Shared political views have moderating influence on cross-border mergers and acquisitions

The findings reveal a heavy cost to firms when there is too much disagreement between nations

Investors react more negatively to transactions between firms in different countries if there is evidence of weak political affinity, a new study suggests.

The study, published in Strategic Management Journal, looked at whether investors use political affinity information to assess the reliability of premiums – the price paid above the target firm’s value – to secure a deal.

When one public company buys another, investors are left to decide whether the premium is an overpayment and if the deal is good or bad news.

Typically, value is wiped off the acquiring firm’s shares due to investor fears about overpayment, and the target firm’s share price tends to rise.

Researchers from the University of Exeter Business School, the University of Bremen and University of Hamburg examined 1,183 cross-border acquisitions between 1999 and 2018 and found that investors assess a deal and the premium differently depending on political affinity.

They found that when companies are based in countries with strong political affinity such as the UK and US, investors in both the acquiring and target firms react more moderately to the premium paid.

But when political affinity is weak, such as between the US and China, investors worry that the premium paid is an overpayment, and concerns about government intervention and whether the deal will go through result in value being wiped off the share price.

The researchers used voting behaviour at the UN General Assembly over the past 10 years as a proxy for political affinity.

The data allowed the researchers to see how close UN member countries were on a range of global political issues at any time during the past decade.

According to Professor Sebastian Tideman, a Lecturer in Finance and Accounting from the University of Exeter Business School, the findings should be of interest not only to business and investors but to politicians too.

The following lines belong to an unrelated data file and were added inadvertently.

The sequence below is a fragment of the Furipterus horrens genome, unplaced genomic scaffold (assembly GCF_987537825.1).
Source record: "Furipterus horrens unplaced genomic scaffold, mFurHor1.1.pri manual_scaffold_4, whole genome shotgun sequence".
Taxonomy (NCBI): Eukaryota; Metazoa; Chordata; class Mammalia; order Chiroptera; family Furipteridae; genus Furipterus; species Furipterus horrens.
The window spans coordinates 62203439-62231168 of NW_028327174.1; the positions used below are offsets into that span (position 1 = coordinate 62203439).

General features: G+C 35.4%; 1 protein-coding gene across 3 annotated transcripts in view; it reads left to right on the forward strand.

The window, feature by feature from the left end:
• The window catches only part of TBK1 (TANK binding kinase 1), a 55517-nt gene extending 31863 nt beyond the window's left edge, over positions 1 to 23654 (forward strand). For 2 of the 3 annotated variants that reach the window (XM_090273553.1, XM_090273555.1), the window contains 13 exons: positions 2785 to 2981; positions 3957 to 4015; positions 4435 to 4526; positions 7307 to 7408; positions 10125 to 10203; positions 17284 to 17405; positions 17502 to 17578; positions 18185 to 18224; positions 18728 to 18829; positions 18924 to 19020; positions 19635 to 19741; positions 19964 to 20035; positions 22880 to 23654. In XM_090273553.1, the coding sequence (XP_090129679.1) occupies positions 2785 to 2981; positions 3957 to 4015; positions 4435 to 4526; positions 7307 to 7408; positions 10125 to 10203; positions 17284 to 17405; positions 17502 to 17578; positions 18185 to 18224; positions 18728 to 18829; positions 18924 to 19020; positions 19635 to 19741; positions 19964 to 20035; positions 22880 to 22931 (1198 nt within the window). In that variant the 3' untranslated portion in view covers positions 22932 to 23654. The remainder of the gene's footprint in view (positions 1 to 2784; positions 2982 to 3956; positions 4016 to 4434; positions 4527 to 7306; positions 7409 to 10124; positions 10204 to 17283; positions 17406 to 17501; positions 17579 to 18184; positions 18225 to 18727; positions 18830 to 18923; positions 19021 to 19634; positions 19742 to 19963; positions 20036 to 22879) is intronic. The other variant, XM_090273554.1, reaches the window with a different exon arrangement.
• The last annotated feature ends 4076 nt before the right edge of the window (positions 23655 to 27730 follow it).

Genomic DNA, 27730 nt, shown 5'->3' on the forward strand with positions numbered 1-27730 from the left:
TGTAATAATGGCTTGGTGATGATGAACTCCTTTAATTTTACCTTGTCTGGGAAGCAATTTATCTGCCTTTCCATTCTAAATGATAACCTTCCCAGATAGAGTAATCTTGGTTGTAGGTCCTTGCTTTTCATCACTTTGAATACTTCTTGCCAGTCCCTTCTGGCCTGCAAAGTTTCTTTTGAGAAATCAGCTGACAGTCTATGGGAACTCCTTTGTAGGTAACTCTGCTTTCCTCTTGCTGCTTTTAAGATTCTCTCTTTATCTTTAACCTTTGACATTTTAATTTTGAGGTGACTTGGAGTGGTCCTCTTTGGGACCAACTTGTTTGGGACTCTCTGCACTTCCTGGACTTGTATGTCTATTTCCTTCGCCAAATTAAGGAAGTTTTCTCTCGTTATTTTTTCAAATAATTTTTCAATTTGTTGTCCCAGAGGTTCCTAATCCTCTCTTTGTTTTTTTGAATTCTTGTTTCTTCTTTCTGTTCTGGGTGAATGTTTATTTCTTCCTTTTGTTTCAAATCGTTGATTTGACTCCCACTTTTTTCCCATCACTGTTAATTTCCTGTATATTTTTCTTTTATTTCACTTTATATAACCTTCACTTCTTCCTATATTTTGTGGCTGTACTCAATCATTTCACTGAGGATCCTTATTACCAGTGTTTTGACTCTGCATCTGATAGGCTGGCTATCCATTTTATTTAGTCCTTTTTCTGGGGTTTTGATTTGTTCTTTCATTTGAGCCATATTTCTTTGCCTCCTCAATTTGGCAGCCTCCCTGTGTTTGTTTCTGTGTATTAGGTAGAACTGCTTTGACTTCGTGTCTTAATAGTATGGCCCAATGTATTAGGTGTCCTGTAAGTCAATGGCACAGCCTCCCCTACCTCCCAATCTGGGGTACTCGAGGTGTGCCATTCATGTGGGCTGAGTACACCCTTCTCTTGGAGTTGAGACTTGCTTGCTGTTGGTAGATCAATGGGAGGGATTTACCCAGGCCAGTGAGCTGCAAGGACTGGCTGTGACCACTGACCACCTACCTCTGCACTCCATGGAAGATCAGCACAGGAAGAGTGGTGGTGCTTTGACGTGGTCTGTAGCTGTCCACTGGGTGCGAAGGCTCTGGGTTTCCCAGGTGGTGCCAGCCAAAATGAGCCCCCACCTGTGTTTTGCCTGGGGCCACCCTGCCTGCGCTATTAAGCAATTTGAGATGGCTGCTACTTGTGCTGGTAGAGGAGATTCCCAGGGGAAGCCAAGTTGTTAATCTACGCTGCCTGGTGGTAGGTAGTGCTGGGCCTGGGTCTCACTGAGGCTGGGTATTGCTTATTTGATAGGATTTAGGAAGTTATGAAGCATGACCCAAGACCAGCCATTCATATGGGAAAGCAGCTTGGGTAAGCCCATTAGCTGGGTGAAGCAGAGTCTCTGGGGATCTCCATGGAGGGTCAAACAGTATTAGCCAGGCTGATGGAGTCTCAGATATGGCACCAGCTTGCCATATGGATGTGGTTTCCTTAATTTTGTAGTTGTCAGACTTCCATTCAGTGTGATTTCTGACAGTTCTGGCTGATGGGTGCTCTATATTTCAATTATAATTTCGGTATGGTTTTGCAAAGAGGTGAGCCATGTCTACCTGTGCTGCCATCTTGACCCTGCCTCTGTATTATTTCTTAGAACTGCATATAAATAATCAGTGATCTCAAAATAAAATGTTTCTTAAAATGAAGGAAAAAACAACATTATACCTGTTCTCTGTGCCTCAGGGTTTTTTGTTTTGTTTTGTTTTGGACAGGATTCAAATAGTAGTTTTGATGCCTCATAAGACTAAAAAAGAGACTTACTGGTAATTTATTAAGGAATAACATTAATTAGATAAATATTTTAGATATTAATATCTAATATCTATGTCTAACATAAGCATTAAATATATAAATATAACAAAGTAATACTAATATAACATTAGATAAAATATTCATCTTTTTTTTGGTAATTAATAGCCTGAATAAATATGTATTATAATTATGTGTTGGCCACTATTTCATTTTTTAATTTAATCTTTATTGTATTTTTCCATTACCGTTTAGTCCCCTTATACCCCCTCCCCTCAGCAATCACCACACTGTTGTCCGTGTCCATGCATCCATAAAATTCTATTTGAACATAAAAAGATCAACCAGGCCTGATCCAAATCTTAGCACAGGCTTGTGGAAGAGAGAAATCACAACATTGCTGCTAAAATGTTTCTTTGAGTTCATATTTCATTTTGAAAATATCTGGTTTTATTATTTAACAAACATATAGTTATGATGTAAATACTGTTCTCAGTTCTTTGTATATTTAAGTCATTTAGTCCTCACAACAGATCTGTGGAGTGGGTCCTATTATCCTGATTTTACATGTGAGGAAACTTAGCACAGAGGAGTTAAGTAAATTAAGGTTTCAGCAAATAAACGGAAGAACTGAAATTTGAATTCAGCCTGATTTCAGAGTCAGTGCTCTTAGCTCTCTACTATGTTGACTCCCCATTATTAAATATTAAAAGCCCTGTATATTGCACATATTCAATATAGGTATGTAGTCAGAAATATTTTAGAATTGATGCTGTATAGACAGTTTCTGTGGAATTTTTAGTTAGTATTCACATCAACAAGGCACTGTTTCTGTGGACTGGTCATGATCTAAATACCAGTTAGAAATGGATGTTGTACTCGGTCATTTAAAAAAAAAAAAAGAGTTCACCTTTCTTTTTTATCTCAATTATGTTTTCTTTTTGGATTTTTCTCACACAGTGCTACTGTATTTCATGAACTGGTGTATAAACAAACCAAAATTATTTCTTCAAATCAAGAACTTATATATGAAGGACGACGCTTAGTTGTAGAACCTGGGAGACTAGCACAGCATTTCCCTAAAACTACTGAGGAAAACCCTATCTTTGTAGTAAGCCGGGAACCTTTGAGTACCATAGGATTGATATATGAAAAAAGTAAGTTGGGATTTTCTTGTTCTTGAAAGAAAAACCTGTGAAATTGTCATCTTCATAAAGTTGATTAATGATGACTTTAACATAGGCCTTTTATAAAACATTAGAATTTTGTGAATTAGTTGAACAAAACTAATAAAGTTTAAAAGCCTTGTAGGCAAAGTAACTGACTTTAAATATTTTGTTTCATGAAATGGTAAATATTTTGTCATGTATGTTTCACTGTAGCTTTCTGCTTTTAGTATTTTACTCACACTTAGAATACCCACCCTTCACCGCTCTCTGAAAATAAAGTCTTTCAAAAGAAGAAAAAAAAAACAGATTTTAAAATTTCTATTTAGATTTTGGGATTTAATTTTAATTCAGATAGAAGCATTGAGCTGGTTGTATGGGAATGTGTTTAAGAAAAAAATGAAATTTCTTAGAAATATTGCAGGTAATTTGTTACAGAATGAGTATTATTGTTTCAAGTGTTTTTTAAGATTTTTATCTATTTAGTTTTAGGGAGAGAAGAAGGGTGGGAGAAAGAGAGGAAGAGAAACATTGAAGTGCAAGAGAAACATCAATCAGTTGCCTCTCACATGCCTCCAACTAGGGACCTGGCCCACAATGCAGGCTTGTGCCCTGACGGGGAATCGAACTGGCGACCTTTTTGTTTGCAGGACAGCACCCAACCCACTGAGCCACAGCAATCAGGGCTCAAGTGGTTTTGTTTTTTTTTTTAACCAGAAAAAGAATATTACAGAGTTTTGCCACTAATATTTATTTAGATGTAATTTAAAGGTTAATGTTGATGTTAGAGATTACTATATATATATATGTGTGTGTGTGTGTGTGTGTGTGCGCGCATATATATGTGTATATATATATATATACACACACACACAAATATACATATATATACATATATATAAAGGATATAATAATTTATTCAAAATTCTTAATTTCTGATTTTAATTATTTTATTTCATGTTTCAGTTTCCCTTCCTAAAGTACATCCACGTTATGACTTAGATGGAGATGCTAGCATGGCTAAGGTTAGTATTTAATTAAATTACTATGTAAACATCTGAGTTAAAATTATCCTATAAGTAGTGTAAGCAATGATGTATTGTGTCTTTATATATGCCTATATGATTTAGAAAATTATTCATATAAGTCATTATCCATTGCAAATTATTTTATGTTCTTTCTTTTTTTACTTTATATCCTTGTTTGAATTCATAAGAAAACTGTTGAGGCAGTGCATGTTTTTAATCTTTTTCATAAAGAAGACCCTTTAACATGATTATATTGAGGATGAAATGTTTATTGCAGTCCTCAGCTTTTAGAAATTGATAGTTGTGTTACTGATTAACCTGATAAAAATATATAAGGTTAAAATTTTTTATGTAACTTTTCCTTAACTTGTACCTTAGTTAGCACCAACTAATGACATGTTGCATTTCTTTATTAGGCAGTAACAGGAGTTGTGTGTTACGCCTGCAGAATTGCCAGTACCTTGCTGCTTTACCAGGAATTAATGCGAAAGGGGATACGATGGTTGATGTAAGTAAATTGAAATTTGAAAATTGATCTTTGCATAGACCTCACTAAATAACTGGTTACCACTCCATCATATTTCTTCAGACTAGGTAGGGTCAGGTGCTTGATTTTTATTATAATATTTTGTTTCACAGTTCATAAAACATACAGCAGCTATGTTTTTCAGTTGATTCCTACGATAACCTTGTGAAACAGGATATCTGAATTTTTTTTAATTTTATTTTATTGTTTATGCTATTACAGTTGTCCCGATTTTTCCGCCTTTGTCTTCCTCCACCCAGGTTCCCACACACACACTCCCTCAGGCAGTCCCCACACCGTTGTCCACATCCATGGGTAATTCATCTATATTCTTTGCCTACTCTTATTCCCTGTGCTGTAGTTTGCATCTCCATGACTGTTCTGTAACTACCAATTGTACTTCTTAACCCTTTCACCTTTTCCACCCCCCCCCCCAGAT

“The findings show there’s a heavy cost to firms when you have too much disagreement between nations, with cross-border acquisitions leading to value to be wiped off a company’s share price.

“Governments that want to maintain a healthy and open capital market should be aware of this, and businesses when they acquire other companies must remember to be careful who they select and factor in that investors will react more negatively if, for example, a US company is buying a Chinese firm as opposed to a UK one.

“If you can get similar deal conditions, it’s better to pick the company either in the same country or with a high level of political affinity, and don’t try to acquire a firm in a country where there is weak political affinity.”

The researchers highlighted Microsoft’s reported attempt to buy a stake in Chinese social media company TikTok as an example of how political tensions can harm deals between companies in different countries.

Microsoft was reportedly interested in becoming a minority investor in the video-sharing app, a prospect that resulted in US President Donald Trump signing an executive order threatening to ban TikTok in the US, saying it posed a security threat.

“It goes to show that all that we see now, with tensions in countries such as Russia, the Ukraine and China, is costly for the capital market and costly for acquiring and target firms alike.”

The study “Political affinity and investors’ response to the acquisition premium in cross-border M&A transactions – a moderation analysis” by Professor Sebastian Tideman and co-authored by Professor Christian Fieberg, Professor Kerstin Lopatta and Professor Thomas Tammen, is published in the Strategic Management Journal.

/Public Release. This material from the originating organization/author(s) might be of the point-in-time nature, and edited for clarity, style and length. Mirage.News does not take institutional positions or sides, and all views, positions, and conclusions expressed herein are solely those of the author(s).View in full here.